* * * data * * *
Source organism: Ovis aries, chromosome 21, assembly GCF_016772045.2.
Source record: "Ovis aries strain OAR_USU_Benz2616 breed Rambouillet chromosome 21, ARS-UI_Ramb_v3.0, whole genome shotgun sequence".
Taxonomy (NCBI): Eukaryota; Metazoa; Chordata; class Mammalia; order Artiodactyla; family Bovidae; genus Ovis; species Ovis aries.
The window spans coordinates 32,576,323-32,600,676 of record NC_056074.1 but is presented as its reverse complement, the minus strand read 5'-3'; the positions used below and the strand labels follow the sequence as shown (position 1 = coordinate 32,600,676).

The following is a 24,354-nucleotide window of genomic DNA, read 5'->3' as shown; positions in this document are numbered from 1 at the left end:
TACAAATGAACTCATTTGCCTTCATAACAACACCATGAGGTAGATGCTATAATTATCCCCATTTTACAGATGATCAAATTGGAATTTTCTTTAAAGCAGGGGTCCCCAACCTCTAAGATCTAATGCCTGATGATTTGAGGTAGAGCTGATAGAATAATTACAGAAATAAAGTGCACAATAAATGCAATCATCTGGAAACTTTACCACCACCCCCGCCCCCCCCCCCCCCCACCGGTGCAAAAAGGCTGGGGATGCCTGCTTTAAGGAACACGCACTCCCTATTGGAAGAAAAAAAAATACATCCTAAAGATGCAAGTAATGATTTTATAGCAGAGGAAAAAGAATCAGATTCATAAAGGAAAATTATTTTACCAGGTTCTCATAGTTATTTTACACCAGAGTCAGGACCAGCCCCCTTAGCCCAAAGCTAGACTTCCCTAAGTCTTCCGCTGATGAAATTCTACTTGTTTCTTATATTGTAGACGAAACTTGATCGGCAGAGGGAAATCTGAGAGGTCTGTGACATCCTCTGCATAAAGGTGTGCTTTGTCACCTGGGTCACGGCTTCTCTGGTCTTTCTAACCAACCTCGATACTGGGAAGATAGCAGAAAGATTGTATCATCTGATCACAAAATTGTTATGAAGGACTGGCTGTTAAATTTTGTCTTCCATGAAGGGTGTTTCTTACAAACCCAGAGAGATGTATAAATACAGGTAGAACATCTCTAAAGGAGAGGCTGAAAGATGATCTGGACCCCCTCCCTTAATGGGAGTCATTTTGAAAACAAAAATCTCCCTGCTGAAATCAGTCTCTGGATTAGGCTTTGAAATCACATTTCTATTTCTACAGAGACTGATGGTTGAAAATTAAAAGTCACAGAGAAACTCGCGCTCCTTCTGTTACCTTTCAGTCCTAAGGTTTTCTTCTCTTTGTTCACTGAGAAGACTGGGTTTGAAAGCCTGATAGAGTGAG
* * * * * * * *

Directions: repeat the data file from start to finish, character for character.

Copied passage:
Source organism: Ovis aries, chromosome 21, assembly GCF_016772045.2.
Source record: "Ovis aries strain OAR_USU_Benz2616 breed Rambouillet chromosome 21, ARS-UI_Ramb_v3.0, whole genome shotgun sequence".
Taxonomy (NCBI): Eukaryota; Metazoa; Chordata; class Mammalia; order Artiodactyla; family Bovidae; genus Ovis; species Ovis aries.
The window spans coordinates 32,576,323-32,600,676 of record NC_056074.1 but is presented as its reverse complement, the minus strand read 5'-3'; the positions used below and the strand labels follow the sequence as shown (position 1 = coordinate 32,600,676).

The following is a 24,354-nucleotide window of genomic DNA, read 5'->3' as shown; positions in this document are numbered from 1 at the left end:
TACAAATGAACTCATTTGCCTTCATAACAACACCATGAGGTAGATGCTATAATTATCCCCATTTTACAGATGATCAAATTGGAATTTTCTTTAAAGCAGGGGTCCCCAACCTCTAAGATCTAATGCCTGATGATTTGAGGTAGAGCTGATAGAATAATTACAGAAATAAAGTGCACAATAAATGCAATCATCTGGAAACTTTACCACCACCCCCGCCCCCCCCCCCCCCCACCGGTGCAAAAAGGCTGGGGATGCCTGCTTTAAGGAACACGCACTCCCTATTGGAAGAAAAAAAAATACATCCTAAAGATGCAAGTAATGATTTTATAGCAGAGGAAAAAGAATCAGATTCATAAAGGAAAATTATTTTACCAGGTTCTCATAGTTATTTTACACCAGAGTCAGGACCAGCCCCCTTAGCCCAAAGCTAGACTTCCCTAAGTCTTCCGCTGATGAAATTCTACTTGTTTCTTATATTGTAGACGAAACTTGATCGGCAGAGGGAAATCTGAGAGGTCTGTGACATCCTCTGCATAAAGGTGTGCTTTGTCACCTGGGTCACGGCTTCTCTGGTCTTTCTAACCAACCTCGATACTGGGAAGATAGCAGAAAGATTGTATCATCTGATCACAAAATTGTTATGAAGGACTGGCTGTTAAATTTTGTCTTCCATGAAGGGTGTTTCTTACAAACCCAGAGAGATGTATAAATACAGGTAGAACATCTCTAAAGGAGAGGCTGAAAGATGATCTGGACCCCCTCCCTTAATGGGAGTCATTTTGAAAACAAAAATCTCCCTGCTGAAATCAGTCTCTGGATTAGGCTTTGAAATCACATTTCTATTTCTACAGAGACTGATGGTTGAAAATTAAAAGTCACAGAGAAACTCGCGCTCCTTCTGTTACCTTTCAGTCCTAAGGTTTTCTTCTCTTTGTTCACTGAGAAGACTGGGTTTGAAAGCCTGATAGAGTGAG